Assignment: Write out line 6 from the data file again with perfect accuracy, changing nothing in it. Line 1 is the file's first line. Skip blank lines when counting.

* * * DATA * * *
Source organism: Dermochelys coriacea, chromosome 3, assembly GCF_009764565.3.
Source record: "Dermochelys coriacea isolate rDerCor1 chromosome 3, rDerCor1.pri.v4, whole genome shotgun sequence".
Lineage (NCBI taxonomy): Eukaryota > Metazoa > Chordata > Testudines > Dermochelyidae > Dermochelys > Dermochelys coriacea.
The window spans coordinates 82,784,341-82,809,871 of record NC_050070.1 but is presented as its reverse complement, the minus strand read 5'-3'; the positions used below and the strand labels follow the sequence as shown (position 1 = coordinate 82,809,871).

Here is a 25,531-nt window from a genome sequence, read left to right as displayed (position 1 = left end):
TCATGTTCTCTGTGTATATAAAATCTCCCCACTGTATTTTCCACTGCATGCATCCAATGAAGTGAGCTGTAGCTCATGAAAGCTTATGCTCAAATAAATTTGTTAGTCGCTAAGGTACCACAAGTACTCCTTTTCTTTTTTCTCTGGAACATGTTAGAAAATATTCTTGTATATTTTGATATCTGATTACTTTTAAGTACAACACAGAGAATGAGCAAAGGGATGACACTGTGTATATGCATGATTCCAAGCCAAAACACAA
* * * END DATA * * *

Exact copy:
TCATGTTCTCTGTGTATATAAAATCTCCCCACTGTATTTTCCACTGCATGCATCCAATGAAGTGAGCTGTAGCTCATGAAAGCTTATGCTCAAATAAATTTGTTAGTCGCTAAGGTACCACAAGTACTCCTTTTCTTTTTTCTCTGGAACATGTTAGAAAATATTCTTGTATATTTTGATATCTGATTACTTTTAAGTACAACACAGAGAATGAGCAAAGGGATGACACTGTGTATATGCATGATTCCAAGCCAAAACACAA